Pay for a funeral with savings
If you know your relative didn’t have a funeral plan but has savings, then you may be able to use those funds to pay for the funeral.
You will generally need to speak to their bank or building society in order to do this. For example, both Barclays (opens in new tab) and Nationwide (opens in new tab) can release funds from the deceased’s account to pay for the funeral before the account is closed.
This usually involves producing a death certificate and estimated invoice for full invoice from the funeral provider, who can then be paid directly.
Pay for a funeral in instalments
Some funeral providers may allow you to cover the cost of a funeral by paying in instalments. According to SunLife, this happens in around 12% of cases. However this option is not offered by all funeral firms, while it’s also important to establish if there are any extra costs involved through paying in instalments.
In most cases you won’t need to pay the full cost of the funeral upfront anyway. For example, if you use a funeral director then while the invoice may arrive a week after the funeral, you will often have up to three weeks in order to pay the full bill.
The thought of shopping around when it comes to funeral costs can feel uncomfortable, but it’s worth speaking to several funeral directors to find out what they can offer for your budget.
Grants and financial help to pay for a funeral
If you are organising a funeral and claiming certain benefits, such as Universal Credit or Pension Credit, then you may be able to get help with funeral costs in the form of a Funeral Expenses Payment (opens in new tab).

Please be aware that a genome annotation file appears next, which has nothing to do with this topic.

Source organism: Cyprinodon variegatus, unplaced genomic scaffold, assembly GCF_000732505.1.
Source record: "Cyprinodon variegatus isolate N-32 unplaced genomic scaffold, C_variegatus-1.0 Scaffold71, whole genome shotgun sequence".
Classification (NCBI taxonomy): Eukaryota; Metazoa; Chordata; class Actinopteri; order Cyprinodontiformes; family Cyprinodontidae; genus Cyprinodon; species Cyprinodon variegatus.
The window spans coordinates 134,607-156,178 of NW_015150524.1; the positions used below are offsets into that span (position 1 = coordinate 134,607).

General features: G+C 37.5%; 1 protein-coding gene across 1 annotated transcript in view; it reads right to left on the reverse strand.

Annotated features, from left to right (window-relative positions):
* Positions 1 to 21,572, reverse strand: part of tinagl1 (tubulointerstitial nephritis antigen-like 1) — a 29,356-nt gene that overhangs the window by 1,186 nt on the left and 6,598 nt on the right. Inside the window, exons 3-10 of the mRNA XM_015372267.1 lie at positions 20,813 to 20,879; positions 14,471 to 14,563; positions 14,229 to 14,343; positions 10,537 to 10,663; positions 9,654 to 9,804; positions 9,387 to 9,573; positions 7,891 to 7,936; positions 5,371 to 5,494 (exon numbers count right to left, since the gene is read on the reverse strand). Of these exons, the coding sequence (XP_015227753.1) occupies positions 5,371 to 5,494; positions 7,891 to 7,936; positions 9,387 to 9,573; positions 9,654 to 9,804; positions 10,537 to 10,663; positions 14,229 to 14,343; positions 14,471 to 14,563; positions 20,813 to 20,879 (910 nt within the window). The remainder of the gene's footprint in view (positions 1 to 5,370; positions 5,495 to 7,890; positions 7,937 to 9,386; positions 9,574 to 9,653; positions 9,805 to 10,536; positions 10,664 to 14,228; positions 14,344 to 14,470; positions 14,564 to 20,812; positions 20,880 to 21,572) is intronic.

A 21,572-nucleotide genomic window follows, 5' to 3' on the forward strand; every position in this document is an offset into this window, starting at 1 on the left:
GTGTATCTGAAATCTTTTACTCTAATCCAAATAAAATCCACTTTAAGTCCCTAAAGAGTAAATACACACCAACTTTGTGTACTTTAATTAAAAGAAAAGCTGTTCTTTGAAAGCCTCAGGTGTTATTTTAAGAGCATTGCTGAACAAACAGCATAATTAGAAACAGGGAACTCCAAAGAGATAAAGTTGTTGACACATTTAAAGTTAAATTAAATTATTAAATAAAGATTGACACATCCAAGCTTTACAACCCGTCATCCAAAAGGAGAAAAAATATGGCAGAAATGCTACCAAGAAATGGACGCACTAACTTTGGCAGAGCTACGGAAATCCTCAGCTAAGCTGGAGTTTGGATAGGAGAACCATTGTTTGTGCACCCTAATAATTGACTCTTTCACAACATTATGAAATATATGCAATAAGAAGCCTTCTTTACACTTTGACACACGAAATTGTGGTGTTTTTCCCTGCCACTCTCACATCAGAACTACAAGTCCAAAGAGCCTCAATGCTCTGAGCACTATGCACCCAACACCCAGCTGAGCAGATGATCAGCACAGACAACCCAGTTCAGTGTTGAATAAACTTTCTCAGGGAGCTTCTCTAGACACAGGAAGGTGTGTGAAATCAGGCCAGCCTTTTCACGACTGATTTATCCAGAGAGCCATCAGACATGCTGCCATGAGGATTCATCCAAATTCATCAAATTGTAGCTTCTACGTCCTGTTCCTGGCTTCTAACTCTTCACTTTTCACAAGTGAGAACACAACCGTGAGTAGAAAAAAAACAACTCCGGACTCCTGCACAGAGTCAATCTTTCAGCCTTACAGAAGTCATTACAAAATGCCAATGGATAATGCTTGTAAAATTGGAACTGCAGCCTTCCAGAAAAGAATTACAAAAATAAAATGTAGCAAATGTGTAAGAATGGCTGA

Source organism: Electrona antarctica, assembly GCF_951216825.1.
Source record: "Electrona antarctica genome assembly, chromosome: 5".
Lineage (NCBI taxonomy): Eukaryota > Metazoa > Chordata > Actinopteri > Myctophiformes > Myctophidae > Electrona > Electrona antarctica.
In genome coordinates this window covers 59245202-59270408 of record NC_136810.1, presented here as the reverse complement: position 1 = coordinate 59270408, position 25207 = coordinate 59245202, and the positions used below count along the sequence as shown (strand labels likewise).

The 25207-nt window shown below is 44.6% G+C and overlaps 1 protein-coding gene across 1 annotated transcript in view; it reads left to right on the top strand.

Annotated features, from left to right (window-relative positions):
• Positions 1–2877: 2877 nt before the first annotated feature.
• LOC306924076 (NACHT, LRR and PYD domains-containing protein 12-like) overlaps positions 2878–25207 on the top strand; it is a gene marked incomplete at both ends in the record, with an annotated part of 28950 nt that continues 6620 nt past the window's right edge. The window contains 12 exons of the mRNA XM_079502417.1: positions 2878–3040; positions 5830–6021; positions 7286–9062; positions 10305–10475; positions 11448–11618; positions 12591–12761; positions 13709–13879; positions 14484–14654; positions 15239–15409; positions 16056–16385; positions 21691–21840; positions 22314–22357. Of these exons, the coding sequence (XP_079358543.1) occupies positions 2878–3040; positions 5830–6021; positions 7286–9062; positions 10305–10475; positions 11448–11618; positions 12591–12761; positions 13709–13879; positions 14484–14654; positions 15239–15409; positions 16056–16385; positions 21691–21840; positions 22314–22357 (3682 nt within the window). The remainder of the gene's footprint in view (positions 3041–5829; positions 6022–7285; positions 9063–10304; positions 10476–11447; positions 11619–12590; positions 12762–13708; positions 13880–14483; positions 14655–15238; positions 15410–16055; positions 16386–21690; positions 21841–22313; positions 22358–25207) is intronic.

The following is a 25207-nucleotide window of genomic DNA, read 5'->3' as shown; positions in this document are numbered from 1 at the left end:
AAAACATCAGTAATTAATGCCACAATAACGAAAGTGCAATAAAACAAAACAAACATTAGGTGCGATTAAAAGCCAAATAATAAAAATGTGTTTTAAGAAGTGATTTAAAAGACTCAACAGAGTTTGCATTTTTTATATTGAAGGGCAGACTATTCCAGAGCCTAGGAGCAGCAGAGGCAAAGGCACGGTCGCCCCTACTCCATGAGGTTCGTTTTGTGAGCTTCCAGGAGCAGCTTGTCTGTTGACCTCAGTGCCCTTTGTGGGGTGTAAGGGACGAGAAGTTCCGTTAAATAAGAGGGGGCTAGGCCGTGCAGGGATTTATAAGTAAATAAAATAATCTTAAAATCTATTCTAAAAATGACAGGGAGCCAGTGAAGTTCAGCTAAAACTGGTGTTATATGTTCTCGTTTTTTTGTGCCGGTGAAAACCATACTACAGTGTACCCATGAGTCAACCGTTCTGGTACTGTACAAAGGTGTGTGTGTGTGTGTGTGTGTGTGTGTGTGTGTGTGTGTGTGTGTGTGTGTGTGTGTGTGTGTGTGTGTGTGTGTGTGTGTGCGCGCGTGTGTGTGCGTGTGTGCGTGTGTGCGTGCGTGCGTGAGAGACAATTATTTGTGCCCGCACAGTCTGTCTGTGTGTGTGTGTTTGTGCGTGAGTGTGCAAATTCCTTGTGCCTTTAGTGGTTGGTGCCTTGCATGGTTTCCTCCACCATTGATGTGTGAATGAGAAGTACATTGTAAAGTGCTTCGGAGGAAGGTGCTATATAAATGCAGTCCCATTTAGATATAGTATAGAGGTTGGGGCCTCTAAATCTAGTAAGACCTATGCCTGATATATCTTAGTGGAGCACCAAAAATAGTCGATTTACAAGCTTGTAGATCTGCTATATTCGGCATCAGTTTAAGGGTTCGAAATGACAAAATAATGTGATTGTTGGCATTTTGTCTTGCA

This is also known as a Funeral Payment. How much you get will depend on your circumstances, and whether you qualify will also depend on your relationship with the deceased. Any money received is later deducted from any money you inherit from the deceased’s estate.
It's unlikely this payment will cover the full cost of a funeral, but it can help with costs including burial or cremation fees and paperwork, including death certificates.
You can also claim up to £1,000 for other funeral-related expenses including the cost of a funeral director, flowers and a coffin.
In the event the deceased had a funeral plan, you can only claim up to £120 to help pay for any items excluded from the plan.
If you’ve yet to pay for the funeral, then any payment can be made to the funeral director, while if you’ve paid for the funeral then the Funeral Payment can be made directly to your bank account.
To make a claim you should contact the Bereavement Service helpline (opens in new tab). You must do this within six months of the funeral.
Public health funeral
If someone dies without any family to organise a funeral, or anyone who can cover the cost - even with the help of a Funeral Expenses Payment – the only option may be a public health funeral.
In these instances, the local council in the area where the deceased lived has an obligation to organise a public health funeral, which is a very basic funeral.
Sue Hayward is a personal finance and consumer journalist, broadcaster and author who regularly chats on TV and Radio on ways to get more power for your pound. Sue’s written for a wide range of publications including the Guardian, i Paper, Good Housekeeping, Lovemoney and My Weekly. Cats, cheese and travel are Sue’s passions away from her desk!